Among the 69 patients affected by local recurrence, 55 were endolaryngeal (79.7%), 9 extralaryngeal (13.0%) and 5 indeterminate (7.3%). The regional recurrences were detected on level VI in 19/58 patients (32.8%), whereas it affected levels II-V in the remaining 39 cases (67.2%). Among the latter, 34 (87.2%) recurrences were detected homolaterally, 3 contralaterally (7.7%) and 2 bilaterally (5.1%).

Recurrences were detected equally in patients who received previous treatments (21/140,15.0%) or not (87/679, 12.8%, p = 0.576). Furthermore, local recurrences displayed similar patterns between the two groups (p = 0.917). Otherwise, although the difference was not statistically significant (p = 0.065), previously treated patients seemed to have a higher incidence of regional recurrences at level VI (6/10, 60.0%) compared with the other patients (13/48, 27.1%). Furthermore, no differences (p = 0.241) were detected in terms of distant recurrences.

Similarly, no differences in terms of regional recurrences were detected between patients who underwent (47/704) or not (11/115, p = 0.356) ND. At any rate, among those who also received level VI clearance (20/449), the associated risk was higher (p = 0.055) likely due to a more advanced pathology.

Survival and disease control according to different patterns of failure

Patients were followed for a minimum period of 2 years and a maximum period of 16.4 years. The mean and the median period were 5.3 and 4.8 years, respectively. Eight patients were lost to follow-up: 3 among recurrent patients and 5 not previously treated. 5-year survival estimates are reported in Table IV. All endpoints were highly impaired by the onset of recurrences (p < 0.001, LR and GBW) compared to the non-recurring counterpart. Even if the majority of stratifications did not indicate significant differences among the different types of local recurrence, OS and DSS were more affected by local recurrences of undetermined origin. These were, indeed, more prone to induce the exitus of patients with respect to both intralaryngeal (p < 0.05, OS, and p < 0.01, DSS) and clearly extralaryngeal (p < 0.05 OS and DSS) recurrences.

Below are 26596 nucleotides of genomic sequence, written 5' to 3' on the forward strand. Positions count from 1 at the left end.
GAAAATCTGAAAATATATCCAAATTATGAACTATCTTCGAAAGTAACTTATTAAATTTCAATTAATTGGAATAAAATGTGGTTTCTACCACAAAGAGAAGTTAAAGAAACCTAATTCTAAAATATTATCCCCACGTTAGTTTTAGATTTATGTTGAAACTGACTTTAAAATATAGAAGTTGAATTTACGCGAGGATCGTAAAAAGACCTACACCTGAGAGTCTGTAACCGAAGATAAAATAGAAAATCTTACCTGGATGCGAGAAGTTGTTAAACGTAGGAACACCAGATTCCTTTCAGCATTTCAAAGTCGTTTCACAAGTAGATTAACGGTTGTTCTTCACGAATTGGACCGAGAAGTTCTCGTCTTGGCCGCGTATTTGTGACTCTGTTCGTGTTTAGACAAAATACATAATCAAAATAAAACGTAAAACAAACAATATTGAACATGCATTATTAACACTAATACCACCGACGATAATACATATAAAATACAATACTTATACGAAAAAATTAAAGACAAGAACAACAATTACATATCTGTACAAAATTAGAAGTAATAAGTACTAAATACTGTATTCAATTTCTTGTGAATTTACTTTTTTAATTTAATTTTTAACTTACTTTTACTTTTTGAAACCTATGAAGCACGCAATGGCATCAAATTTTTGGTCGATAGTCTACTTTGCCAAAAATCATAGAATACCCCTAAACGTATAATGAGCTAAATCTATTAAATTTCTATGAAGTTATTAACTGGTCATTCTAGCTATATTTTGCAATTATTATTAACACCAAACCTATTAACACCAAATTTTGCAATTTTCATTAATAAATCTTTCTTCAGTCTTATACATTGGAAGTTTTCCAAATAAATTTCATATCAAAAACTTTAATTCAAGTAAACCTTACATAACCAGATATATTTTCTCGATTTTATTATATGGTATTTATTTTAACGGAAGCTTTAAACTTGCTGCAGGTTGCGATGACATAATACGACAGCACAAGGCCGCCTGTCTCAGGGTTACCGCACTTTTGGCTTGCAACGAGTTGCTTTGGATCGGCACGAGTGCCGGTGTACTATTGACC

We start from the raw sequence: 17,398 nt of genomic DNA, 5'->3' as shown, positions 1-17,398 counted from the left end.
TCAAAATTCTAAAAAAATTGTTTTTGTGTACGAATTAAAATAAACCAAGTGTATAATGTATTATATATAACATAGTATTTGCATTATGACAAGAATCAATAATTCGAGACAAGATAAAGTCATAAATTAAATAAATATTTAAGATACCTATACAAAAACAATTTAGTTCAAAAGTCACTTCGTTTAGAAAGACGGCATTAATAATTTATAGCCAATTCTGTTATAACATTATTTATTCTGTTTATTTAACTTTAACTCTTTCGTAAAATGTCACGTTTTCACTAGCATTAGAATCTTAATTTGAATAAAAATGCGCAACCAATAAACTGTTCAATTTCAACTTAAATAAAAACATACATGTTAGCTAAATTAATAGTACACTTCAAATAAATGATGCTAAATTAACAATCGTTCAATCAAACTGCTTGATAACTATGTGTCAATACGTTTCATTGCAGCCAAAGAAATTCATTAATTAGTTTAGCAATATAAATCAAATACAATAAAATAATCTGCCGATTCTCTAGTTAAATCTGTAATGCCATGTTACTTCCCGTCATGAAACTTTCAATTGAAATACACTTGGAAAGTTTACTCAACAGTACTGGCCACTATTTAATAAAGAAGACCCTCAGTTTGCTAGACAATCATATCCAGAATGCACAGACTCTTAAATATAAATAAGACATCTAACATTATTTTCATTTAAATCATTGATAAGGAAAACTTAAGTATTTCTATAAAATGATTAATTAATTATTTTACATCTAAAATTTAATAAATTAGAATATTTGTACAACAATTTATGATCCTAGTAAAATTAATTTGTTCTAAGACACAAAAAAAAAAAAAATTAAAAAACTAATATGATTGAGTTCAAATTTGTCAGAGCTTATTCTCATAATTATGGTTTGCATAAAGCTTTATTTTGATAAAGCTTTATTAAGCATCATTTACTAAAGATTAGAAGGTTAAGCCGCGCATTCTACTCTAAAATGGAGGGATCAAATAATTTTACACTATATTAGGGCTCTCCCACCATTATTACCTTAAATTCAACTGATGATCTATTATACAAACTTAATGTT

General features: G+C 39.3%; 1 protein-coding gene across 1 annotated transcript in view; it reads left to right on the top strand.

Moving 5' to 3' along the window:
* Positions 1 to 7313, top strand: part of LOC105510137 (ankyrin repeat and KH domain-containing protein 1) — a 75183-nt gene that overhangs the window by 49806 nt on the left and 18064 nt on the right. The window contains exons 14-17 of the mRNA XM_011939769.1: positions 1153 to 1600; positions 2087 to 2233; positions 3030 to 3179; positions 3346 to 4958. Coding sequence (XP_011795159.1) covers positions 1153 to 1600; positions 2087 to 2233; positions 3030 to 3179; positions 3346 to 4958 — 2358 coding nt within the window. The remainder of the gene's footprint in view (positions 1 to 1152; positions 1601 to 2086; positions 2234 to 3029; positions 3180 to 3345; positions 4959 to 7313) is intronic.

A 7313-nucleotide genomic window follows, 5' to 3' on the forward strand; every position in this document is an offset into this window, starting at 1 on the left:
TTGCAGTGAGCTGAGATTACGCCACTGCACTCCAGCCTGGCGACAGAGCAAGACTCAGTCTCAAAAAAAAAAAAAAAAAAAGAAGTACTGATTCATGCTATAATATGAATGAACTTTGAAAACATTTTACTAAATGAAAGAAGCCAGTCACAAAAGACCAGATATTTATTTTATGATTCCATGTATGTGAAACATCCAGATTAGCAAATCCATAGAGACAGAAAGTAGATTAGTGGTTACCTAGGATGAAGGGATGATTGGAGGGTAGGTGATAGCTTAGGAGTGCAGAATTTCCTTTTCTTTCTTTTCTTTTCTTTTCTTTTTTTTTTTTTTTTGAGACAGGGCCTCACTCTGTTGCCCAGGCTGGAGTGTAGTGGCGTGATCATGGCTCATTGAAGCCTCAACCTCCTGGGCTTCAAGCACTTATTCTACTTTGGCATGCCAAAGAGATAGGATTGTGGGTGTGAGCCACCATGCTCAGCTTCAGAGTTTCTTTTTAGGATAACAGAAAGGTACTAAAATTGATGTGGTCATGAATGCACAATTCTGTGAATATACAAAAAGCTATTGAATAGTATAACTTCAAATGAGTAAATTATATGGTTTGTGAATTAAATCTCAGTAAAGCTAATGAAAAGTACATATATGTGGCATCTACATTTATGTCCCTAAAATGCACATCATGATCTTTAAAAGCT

Comparing previously treated and untreated patients, there was no significant differences, with the exception of the incidence of recurrence on regional lymph node (p < 0.01). This was likely because previous treatment already involved this site.

Risk analysis on the development of recurrences

At univariate analysis, all variables assessed correlated (p < 0.05) with development of recurrences. Nevertheless, at logistic regression, significantly correlated variables were pN classification (p < 0.001), presence of cartilage involvement (p < 0.001), presence of perineural invasion (p < 0.05) and type of surgical treatment (OPHL type III, p < 0.05) (Table V).